fergus

March 30, 2016 — Leave a comment

Fergus

 

This is Fergus. He’s 12 years old and has had a distinctly unpleasant life as a racing dog and then (we think) as a stud dog in the greyhound industry. He’s a bit beaten up and rough around the edges these days. He’s a bit unsteady on his legs and he can’t see very well and his flatulence would clear an aircraft hangar. But he is a sweet boy in need of my loving care in his twilight years, and is always happy to see me. Glad to have you in my life Ferg!
This painting was created so that I could play with masking techniques. It was a lot of fun to be able to slop the background colour around with abandon, but I did learn to be somewhat careful with the masking fluid, which is a similar colour to the paper, and makes it difficult to see and little holes in the latex. You likely cannot see them in the photo, but there are a couple of little green spots on the Furry One 🙂 He’s not mouldy… that’s just me learning to be more thorough and not rush to the fun part 🙂

This month’s Canberra Urban Sketcher’s meet up was at the local airport, starting at the new Vibe hotel. The airport precinct has a lot of brilliant things to sketch  – anything from sculptures to people to buildings and funky new hotels. My challenge to day was to attempt to capture the movement in the water features up on the departures drop off area. They are hypnotising to watch…I have no idea how they work. It looks as through a tornado of water is swirling up through the middle of the glass tube and letting water shimmer down the outside. I had fun attempting to capture the reflected colours from the sky and plants and surrounding buildings, though i couldn’t quite get the shimmy of the water down the outside.

20160207 - airport water feature
Looking at this photo now I can see that i was so fixated on the feature itself that I completely missed the reflection in the surrounding support. :S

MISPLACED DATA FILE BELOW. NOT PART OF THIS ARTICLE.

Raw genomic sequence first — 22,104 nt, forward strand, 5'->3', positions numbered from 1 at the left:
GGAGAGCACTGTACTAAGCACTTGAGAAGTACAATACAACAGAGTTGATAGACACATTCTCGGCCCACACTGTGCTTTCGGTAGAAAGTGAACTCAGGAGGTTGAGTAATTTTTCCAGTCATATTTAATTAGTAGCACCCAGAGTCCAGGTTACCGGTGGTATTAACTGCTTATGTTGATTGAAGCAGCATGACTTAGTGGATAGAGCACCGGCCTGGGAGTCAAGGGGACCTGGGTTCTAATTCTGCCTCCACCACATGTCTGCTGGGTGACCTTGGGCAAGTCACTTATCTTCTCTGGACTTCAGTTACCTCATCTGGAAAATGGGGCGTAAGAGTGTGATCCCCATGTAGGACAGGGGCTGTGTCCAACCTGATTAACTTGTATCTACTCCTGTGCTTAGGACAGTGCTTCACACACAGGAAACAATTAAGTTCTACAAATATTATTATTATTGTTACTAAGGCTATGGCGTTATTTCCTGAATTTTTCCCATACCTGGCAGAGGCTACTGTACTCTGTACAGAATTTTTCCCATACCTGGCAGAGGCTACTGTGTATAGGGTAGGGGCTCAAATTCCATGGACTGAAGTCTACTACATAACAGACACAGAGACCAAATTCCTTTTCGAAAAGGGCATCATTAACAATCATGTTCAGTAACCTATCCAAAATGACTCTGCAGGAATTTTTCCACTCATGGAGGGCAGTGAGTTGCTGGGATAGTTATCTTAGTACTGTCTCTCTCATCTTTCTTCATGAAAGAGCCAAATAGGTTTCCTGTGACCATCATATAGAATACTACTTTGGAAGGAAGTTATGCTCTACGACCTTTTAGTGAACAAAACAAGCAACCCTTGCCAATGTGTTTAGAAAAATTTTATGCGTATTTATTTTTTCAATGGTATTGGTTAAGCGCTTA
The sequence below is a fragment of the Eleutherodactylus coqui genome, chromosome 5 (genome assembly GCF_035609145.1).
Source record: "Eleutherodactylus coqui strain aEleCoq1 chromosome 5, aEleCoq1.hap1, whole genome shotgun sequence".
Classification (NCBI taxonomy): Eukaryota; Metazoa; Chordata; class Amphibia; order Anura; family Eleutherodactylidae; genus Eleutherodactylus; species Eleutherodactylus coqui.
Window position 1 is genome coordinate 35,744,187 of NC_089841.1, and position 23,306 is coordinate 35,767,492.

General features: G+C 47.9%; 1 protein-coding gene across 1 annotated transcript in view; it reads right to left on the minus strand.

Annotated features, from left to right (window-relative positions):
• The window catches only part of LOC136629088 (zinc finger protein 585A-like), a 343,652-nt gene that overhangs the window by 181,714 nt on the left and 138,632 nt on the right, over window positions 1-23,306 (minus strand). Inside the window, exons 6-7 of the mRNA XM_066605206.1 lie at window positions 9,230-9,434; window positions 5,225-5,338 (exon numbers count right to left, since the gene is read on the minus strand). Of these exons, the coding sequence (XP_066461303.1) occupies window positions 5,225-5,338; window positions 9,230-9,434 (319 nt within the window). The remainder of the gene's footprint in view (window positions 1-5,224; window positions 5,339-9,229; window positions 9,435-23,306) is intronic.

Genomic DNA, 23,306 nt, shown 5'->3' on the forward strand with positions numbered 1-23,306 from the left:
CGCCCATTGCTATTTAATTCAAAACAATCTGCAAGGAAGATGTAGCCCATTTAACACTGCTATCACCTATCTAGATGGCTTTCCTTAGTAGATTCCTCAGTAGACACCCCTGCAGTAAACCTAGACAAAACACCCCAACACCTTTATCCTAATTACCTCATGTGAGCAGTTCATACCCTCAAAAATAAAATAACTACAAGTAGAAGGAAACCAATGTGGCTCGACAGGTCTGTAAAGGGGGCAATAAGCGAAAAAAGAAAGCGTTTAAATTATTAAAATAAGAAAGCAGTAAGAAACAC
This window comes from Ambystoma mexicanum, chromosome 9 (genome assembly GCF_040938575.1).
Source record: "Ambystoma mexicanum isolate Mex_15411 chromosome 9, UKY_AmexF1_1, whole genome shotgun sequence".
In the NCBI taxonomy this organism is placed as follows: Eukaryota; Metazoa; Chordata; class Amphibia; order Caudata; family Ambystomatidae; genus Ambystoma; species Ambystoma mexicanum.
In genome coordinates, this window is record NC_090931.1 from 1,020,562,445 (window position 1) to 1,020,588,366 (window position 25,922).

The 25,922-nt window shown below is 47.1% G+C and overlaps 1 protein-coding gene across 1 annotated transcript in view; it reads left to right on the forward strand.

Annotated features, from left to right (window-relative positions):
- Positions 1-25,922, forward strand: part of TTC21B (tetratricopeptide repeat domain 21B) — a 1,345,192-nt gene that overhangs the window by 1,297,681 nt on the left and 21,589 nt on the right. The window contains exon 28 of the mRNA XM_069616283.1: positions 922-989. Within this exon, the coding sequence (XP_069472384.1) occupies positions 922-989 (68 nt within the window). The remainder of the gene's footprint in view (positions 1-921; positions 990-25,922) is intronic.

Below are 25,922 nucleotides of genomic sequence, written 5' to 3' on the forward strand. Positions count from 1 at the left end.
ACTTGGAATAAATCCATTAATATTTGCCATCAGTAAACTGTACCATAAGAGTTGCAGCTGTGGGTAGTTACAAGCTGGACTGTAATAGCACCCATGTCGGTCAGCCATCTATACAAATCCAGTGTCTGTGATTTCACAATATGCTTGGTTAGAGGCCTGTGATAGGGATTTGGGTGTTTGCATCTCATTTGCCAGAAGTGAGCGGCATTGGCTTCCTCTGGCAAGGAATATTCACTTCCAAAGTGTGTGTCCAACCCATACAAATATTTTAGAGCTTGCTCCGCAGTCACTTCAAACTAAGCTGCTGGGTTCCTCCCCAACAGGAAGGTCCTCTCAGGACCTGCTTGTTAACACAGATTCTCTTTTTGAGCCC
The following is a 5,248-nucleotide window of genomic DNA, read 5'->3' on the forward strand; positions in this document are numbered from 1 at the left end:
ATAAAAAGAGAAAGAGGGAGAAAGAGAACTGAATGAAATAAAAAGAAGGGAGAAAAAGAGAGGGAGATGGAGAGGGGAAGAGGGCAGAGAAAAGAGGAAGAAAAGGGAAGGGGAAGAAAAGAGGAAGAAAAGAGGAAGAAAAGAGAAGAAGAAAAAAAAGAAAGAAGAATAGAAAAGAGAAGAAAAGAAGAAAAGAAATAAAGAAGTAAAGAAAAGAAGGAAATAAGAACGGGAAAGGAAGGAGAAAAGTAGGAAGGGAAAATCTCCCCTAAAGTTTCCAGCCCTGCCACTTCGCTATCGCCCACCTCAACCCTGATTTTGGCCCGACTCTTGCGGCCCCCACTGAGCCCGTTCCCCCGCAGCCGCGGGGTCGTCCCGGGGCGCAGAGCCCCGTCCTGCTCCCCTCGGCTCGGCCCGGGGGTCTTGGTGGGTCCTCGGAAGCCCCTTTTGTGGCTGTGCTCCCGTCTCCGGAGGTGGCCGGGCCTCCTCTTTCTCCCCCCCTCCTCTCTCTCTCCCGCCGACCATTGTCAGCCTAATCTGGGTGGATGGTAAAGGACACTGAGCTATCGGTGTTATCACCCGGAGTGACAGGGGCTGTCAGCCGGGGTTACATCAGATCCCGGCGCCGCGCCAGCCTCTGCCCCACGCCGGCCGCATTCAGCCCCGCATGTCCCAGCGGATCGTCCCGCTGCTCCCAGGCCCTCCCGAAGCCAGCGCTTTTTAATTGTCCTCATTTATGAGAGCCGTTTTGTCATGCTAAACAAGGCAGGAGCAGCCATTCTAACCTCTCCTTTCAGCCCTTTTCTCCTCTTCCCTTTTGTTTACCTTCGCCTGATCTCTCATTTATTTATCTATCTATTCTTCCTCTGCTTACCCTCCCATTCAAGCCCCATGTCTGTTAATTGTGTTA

It has been a particularly wet, rainy week, so to fill some of the time I watched some art lessons on Craftsy in a bid to improve my urban sketching and watercolour work in general. I have wanted to improve my streetscapes for a long time because they tend to be the heart and soul of travel sketching. I want to travel more and capture the places I visit, and I want to capture my adventures in a way that is at least a little bit recognisable to me!

So on Sunday, I was looking for suitable reference photos in my stash, and I came across my holiday snaps from a trip to France a few years ago. At the time I took a heap of photos to use as references to draw from for my travel journal each evening (we moved far too quickly at the time to sit and draw or paint in situ, so I constructed my journal pages in the evenings and finished a large portion of them at home at the end of the trip), but also in the hope that I would get to draw them in a more detailed way at some stage. So…fast forward five years, and I want to draw … and I discover that I had captured some good references and some woefully unhelpful ones. Apparently this is a skill you learn over time too. What will work as a composition and what will not. What will translate to a sketch, and what will not. What lighting will produce dramatic effects.

After much fussing about I chose a photo of a street scene from inside the Mont Saint Michel village and set about doing a “quick and loose” watercolour streetscape using the techniques I had learned during the week. I sketched up a rough pencil outline with the big shapes and then went in and added detail with pen before hitting it with watercolour. This is the result. I consider it displeasing given that it looks like it is being viewed in a carnival magic mirror. :S

French street scene

What I don’t like about this piece….

  • The perspective on the left handside of the drawing is off. I lost my vertical lines at some point along the progression of buildings and it is looking a little like a fish eye lense attacked it.